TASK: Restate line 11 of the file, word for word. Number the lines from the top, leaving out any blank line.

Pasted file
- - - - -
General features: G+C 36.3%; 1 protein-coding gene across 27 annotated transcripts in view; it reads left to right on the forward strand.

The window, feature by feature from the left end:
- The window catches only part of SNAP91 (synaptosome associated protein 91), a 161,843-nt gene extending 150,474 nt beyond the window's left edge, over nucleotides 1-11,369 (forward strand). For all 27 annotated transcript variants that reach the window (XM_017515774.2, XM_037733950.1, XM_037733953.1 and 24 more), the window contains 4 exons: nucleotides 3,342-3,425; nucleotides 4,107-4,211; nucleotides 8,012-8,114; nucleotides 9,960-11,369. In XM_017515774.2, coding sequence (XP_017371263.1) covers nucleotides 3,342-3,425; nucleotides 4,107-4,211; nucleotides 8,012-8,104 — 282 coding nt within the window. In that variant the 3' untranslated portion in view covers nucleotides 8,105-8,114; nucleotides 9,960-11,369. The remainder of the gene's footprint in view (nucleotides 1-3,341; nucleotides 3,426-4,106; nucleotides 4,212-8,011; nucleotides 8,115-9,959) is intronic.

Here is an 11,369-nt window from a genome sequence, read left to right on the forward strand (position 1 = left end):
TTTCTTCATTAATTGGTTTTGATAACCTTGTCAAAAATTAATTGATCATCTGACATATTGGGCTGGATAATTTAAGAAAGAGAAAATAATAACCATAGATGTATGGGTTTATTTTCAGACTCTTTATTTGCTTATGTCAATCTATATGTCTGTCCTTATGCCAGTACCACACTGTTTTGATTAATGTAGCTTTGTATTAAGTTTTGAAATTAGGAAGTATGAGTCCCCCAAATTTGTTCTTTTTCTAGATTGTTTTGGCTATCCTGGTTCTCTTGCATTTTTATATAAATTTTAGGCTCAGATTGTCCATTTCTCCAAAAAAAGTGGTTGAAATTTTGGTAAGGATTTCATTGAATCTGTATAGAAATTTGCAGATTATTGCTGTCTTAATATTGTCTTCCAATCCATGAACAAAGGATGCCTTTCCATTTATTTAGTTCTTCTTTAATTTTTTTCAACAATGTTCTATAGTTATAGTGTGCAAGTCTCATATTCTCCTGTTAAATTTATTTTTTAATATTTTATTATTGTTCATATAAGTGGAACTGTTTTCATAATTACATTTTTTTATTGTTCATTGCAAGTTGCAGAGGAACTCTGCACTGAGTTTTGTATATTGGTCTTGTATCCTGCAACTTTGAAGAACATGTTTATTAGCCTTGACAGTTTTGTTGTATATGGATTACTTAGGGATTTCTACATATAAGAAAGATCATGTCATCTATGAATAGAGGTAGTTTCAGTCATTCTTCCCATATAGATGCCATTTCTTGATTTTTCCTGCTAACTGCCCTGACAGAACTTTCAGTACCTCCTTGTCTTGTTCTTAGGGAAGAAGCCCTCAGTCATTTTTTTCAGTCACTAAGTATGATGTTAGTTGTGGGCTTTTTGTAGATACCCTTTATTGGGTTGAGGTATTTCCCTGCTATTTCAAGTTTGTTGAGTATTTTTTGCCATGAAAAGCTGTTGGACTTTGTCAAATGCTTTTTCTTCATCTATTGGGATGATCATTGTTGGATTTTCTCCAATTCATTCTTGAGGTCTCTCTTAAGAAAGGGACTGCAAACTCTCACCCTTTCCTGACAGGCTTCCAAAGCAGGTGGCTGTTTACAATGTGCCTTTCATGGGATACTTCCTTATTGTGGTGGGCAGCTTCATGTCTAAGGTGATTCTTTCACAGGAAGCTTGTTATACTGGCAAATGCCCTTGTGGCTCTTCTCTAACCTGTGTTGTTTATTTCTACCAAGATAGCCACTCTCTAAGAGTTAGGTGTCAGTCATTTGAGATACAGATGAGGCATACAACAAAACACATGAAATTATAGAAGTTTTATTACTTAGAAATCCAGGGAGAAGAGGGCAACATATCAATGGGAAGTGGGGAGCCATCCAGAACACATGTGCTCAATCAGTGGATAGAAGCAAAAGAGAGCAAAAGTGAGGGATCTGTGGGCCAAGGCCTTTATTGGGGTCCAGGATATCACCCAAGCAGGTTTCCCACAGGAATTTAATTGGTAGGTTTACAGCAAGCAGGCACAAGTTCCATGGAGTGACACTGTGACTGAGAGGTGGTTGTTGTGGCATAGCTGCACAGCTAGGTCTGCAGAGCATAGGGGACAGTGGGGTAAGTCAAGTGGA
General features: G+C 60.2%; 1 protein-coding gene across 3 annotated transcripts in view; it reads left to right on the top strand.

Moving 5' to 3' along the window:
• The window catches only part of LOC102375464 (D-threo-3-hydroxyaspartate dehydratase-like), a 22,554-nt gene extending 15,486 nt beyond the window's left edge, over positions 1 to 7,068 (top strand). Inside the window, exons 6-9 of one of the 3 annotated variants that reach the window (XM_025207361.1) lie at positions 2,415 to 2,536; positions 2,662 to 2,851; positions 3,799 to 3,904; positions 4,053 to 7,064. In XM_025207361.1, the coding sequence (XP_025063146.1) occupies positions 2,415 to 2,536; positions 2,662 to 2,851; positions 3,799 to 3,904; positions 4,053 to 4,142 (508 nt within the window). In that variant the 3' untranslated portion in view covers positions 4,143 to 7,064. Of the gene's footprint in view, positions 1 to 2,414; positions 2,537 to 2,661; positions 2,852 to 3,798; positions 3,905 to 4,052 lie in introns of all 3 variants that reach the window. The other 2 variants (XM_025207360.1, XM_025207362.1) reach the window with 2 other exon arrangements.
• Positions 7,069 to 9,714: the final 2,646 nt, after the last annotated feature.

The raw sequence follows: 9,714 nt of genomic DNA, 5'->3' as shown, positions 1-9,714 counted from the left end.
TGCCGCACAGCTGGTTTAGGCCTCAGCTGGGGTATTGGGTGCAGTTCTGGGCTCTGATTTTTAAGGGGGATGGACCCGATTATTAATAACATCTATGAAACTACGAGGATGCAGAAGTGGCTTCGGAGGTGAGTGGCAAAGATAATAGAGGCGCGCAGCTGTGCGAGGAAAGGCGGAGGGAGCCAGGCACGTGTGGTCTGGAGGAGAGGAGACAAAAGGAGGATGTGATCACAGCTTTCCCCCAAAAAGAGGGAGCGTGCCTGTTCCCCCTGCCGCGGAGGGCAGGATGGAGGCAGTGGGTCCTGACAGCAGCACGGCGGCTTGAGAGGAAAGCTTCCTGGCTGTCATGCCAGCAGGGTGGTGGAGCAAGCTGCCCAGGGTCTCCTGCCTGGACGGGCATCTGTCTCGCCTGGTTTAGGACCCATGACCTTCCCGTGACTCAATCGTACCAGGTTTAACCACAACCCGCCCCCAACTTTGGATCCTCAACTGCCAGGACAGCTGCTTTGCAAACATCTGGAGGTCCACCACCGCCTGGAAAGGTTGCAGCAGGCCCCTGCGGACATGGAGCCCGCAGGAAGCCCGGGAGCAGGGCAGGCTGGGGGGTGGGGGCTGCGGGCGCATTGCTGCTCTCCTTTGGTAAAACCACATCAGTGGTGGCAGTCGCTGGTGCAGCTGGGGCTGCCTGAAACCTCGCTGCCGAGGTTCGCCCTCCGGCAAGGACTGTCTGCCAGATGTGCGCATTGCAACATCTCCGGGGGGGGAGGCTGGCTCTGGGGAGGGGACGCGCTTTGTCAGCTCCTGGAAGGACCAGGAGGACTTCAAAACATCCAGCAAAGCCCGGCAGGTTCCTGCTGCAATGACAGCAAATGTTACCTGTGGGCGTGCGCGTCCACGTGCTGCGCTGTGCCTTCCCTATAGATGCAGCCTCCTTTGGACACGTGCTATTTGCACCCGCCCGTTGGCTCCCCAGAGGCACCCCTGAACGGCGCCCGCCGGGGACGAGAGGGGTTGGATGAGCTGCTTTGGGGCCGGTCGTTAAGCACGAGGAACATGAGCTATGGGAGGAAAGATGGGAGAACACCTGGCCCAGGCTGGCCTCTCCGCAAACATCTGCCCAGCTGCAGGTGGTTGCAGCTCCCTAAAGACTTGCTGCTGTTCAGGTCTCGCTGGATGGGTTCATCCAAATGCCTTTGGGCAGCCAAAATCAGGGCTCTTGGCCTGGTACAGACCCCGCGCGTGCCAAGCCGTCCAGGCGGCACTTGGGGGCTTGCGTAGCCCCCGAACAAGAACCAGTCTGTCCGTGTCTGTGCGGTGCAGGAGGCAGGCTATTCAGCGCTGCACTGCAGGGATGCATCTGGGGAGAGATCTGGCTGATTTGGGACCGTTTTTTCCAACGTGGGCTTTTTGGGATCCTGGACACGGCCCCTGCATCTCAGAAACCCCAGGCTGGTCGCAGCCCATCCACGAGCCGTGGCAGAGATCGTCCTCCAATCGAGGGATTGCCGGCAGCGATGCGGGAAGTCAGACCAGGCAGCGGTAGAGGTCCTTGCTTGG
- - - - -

TGCCGCACAGCTGGTTTAGGCCTCAGCTGGGGTATTGGGTGCAGTTCTGGGCTCTGATTTTTAAGGGGGATGGACCCGATTATTAATAACATCTATGAAACTACGAGGATGCAGAAGTGGCTTCGGAGGTGAGTGGCAAAGATAATAGAGGCGCGCAGCTGTGCGAGGAAAGGCGGAGGGAGCCAGGCACGTGTGGTCTGGAGGAGAGGAGACAAAAGGAGGATGTGATCACAGCTTTCCCCCAAAAAGAGGGAGCGTGCCTGTTCCCCCTGCCGCGGAGGGCAGGATGGAGGCAGTGGGTCCTGACAGCAGCACGGCGGCTTGAGAGGAAAGCTTCCTGGCTGTCATGCCAGCAGGGTGGTGGAGCAAGCTGCCCAGGGTCTCCTGCCTGGACGGGCATCTGTCTCGCCTGGTTTAGGACCCATGACCTTCCCGTGACTCAATCGTACCAGGTTTAACCACAACCCGCCCCCAACTTTGGATCCTCAACTGCCAGGACAGCTGCTTTGCAAACATCTGGAGGTCCACCACCGCCTGGAAAGGTTGCAGCAGGCCCCTGCGGACATGGAGCCCGCAGGAAGCCCGGGAGCAGGGCAGGCTGGGGGGTGGGGGCTGCGGGCGCATTGCTGCTCTCCTTTGGTAAAACCACATCAGTGGTGGCAGTCGCTGGTGCAGCTGGGGCTGCCTGAAACCTCGCTGCCGAGGTTCGCCCTCCGGCAAGGACTGTCTGCCAGATGTGCGCATTGCAACATCTCCGGGGGGGGAGGCTGGCTCTGGGGAGGGGACGCGCTTTGTCAGCTCCTGGAAGGACCAGGAGGACTTCAAAACATCCAGCAAAGCCCGGCAGGTTCCTGCTGCAATGACAGCAAATGTTACCTGTGGGCGTGCGCGTCCACGTGCTGCGCTGTGCCTTCCCTATAGATGCAGCCTCCTTTGGACACGTGCTATTTGCACCCGCCCGTTGGCTCCCCAGAGGCACCCCTGAACGGCGCCCGCCGGGGACGAGAGGGGTTGGATGAGCTGCTTTGGGGCCGGTCGTTAAGCACGAGGAACATGAGCTATGGGAGGAAAGATGGGAGAACACCTGGCCCAGGCTGGCCTCTCCGCAAACATCTGCCCAGCTGCAGGTGGTTGCAGCTCCCTAAAGACTTGCTGCTGTTCAGGTCTCGCTGGATGGGTTCATCCAAATGCCTTTGGGCAGCCAAAATCAGGGCTCTTGGCCTGGTACAGACCCCGCGCGTGCCAAGCCGTCCAGGCGGCACTTGGGGGCTTGCGTAGCCCCCGAACAAGAACCAGTCTGTCCGTGTCTGTGCGGTGCAGGAGGCAGGCTATTCAGCGCTGCACTGCAGGGATGCATCTGGGGAGAGATCTGGCTGATTTGGGACCGTTTTTTCCAACGTGGGCTTTTTGGGATCCTGGACACGGCCCCTGCATCTCAGAAACCCCAGGCTGGTCGCAGCCCATCCACGAGCCGTGGCAGAGATCGTCCTCCAATCGAGGGATTGCCGGCAGCGATGCGGGAAGTCAGACCAGGCAGCGGTAGAGGTCCTTGCTTGG